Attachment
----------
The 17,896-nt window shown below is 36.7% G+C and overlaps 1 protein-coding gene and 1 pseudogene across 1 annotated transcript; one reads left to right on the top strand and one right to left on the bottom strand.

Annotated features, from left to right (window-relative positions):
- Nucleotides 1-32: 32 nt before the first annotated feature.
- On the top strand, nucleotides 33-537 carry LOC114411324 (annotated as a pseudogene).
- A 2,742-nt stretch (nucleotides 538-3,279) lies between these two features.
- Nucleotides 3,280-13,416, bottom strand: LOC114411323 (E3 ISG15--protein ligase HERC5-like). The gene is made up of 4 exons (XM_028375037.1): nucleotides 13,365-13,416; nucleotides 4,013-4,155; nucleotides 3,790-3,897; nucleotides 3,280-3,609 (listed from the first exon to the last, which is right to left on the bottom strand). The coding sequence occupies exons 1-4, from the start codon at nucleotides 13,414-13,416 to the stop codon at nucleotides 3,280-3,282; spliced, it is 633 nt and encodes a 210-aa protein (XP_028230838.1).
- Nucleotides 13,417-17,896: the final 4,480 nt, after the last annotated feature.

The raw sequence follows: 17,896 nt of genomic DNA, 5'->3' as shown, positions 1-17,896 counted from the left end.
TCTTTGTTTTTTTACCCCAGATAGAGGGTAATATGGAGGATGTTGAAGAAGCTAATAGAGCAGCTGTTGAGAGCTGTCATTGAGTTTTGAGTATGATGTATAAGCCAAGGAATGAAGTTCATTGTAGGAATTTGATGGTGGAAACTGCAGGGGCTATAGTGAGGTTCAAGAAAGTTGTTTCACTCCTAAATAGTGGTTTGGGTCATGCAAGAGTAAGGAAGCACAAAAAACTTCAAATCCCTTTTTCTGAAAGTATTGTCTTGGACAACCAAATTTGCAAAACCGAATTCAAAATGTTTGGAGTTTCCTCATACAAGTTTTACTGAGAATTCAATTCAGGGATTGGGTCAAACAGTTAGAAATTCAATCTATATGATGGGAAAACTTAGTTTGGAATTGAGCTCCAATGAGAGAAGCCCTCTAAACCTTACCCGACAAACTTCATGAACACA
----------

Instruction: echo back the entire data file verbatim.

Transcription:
The 17,896-nt window shown below is 36.7% G+C and overlaps 1 protein-coding gene and 1 pseudogene across 1 annotated transcript; one reads left to right on the top strand and one right to left on the bottom strand.

Annotated features, from left to right (window-relative positions):
- Nucleotides 1-32: 32 nt before the first annotated feature.
- On the top strand, nucleotides 33-537 carry LOC114411324 (annotated as a pseudogene).
- A 2,742-nt stretch (nucleotides 538-3,279) lies between these two features.
- Nucleotides 3,280-13,416, bottom strand: LOC114411323 (E3 ISG15--protein ligase HERC5-like). The gene is made up of 4 exons (XM_028375037.1): nucleotides 13,365-13,416; nucleotides 4,013-4,155; nucleotides 3,790-3,897; nucleotides 3,280-3,609 (listed from the first exon to the last, which is right to left on the bottom strand). The coding sequence occupies exons 1-4, from the start codon at nucleotides 13,414-13,416 to the stop codon at nucleotides 3,280-3,282; spliced, it is 633 nt and encodes a 210-aa protein (XP_028230838.1).
- Nucleotides 13,417-17,896: the final 4,480 nt, after the last annotated feature.

The raw sequence follows: 17,896 nt of genomic DNA, 5'->3' as shown, positions 1-17,896 counted from the left end.
TCTTTGTTTTTTTACCCCAGATAGAGGGTAATATGGAGGATGTTGAAGAAGCTAATAGAGCAGCTGTTGAGAGCTGTCATTGAGTTTTGAGTATGATGTATAAGCCAAGGAATGAAGTTCATTGTAGGAATTTGATGGTGGAAACTGCAGGGGCTATAGTGAGGTTCAAGAAAGTTGTTTCACTCCTAAATAGTGGTTTGGGTCATGCAAGAGTAAGGAAGCACAAAAAACTTCAAATCCCTTTTTCTGAAAGTATTGTCTTGGACAACCAAATTTGCAAAACCGAATTCAAAATGTTTGGAGTTTCCTCATACAAGTTTTACTGAGAATTCAATTCAGGGATTGGGTCAAACAGTTAGAAATTCAATCTATATGATGGGAAAACTTAGTTTGGAATTGAGCTCCAATGAGAGAAGCCCTCTAAACCTTACCCGACAAACTTCATGAACACA